The Day of the Imprisoned Writer (15th November) is a chance for writers and PEN centres to stand in solidarity with at-risk or imprisoned writers everywhere.
15th November is the Day of the Imprisoned Writer, a chance for writers, Scottish PEN, PEN International and PEN centres around the world to stand in solidarity with at-risk or imprisoned writers everywhere. Too often writers, including journalists, novelists, playwrights, poets, translators and publishers, are censored, threatened with violence, attacked, imprisoned or murdered, solely for speaking out and speaking up.
“Be they poets, investigative journalists, short-story writers, lyricists – writers are under siege across the world. PEN’s focus cases for this year’s Day of the Imprisoned Writer highlight continued and sinister efforts from Mexico to Egypt to Turkey to silence writers and curtail freedom of expression. It is also a day of global mobilisation to stand in solidarity with writers who have had their freedom taken away for speaking truth to power. It is a day when we say to those who target writers and journalists that we will not let them be silenced.“PEN International
The Day of the Imprisoned Writer was started by PEN International’s Writers in Prison Committee in 1981, and since then PEN centres have used it to call for the release of imprisoned writers, better protections to those threatened with violence and justice for the writers who have been murdered for their work.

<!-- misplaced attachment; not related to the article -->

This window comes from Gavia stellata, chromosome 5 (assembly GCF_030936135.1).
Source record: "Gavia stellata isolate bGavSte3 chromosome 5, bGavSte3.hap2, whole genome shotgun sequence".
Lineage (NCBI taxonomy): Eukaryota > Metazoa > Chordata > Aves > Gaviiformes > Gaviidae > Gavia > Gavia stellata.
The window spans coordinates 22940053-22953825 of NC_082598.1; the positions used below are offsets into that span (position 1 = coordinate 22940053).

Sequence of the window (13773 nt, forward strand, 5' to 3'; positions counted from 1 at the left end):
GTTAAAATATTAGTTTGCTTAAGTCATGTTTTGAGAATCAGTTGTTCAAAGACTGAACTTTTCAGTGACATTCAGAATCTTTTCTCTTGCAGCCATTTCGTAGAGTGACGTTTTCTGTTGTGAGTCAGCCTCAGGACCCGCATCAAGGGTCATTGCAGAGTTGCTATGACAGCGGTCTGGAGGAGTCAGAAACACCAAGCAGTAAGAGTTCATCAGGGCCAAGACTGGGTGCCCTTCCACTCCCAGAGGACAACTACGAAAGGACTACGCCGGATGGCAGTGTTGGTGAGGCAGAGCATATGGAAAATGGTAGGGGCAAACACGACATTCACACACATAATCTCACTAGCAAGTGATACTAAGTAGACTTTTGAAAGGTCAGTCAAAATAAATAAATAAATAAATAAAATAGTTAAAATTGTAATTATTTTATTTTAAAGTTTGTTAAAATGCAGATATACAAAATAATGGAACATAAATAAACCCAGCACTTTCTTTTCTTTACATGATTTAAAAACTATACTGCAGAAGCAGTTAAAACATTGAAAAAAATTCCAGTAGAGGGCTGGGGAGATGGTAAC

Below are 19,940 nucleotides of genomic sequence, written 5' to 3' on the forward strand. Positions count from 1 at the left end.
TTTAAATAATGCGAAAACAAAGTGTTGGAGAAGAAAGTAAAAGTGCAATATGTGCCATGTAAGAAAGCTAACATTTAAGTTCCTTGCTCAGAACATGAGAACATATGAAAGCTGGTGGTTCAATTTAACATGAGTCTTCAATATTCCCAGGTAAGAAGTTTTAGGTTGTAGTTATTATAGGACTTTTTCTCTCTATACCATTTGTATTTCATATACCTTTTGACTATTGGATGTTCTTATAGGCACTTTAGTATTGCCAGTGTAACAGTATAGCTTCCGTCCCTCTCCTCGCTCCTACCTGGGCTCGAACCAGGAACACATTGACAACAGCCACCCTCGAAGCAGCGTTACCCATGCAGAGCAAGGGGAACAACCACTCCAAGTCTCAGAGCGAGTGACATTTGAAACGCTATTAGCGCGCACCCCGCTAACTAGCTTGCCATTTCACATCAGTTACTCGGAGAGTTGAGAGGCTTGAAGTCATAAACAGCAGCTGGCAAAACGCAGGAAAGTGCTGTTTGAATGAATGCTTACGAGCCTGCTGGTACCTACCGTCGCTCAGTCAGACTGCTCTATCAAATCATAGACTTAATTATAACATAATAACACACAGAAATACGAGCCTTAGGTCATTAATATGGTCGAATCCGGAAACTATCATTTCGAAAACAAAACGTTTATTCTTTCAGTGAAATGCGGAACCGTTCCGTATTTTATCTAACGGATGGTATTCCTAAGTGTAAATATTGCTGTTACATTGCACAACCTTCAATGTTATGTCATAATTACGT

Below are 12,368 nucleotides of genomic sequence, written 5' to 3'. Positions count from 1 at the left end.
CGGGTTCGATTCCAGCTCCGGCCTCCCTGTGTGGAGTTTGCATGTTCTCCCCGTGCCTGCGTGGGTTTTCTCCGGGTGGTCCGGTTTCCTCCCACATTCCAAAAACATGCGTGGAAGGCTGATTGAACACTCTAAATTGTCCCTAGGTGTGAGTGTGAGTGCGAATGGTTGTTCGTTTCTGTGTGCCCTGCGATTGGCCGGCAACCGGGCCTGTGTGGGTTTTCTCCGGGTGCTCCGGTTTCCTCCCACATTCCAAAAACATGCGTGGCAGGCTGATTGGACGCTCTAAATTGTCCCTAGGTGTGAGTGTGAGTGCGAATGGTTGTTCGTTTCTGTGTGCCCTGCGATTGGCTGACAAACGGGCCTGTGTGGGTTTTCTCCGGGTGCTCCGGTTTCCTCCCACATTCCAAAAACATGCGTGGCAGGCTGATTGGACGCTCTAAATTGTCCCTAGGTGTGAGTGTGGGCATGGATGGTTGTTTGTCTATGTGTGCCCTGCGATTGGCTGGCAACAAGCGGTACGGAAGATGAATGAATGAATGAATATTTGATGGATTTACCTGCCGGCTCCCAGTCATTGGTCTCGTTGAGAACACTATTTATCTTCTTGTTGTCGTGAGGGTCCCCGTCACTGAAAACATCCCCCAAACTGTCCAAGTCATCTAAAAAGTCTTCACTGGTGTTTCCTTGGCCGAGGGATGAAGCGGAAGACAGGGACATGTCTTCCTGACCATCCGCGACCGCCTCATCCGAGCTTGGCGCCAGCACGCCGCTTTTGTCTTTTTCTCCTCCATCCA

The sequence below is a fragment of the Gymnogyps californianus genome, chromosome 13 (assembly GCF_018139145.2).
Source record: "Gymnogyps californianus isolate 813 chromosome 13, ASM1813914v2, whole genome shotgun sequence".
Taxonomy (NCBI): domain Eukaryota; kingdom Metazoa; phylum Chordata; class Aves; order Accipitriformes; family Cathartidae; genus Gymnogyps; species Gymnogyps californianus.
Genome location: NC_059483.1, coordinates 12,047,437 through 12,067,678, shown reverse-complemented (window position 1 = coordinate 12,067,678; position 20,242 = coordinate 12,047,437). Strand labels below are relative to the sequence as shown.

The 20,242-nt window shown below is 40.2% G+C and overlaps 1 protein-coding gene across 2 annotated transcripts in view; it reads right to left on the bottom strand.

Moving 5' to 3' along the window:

At Scottish PEN, work to mark the Day is led by our Writers At Risk Committee. You can find out more about their work here.
Last year, Scottish PEN has brought together leading Scotland-based writers to pen letters of solidarity to at-risk and imprisoned writers in Turkey, Sri Lanka, Mexico, Uganda, Egypt, India and in detention in Papua New Guinea (as part of Australia’s immigration programme).
To read these letters of solidarity click the links below:
Every year, and at every Writers at Risk Committee event, we present an empty chair. This is a potent symbol of the absence of all at-risk or imprisoned writers. The Empty Chair does not just symbolise individual writers, instead it symbolises every writer who has been prevented from joining us, either by censorship, prison or violence. By having an Empty Chair at our events we are making present the absence of all writers who have been persecuted for their work.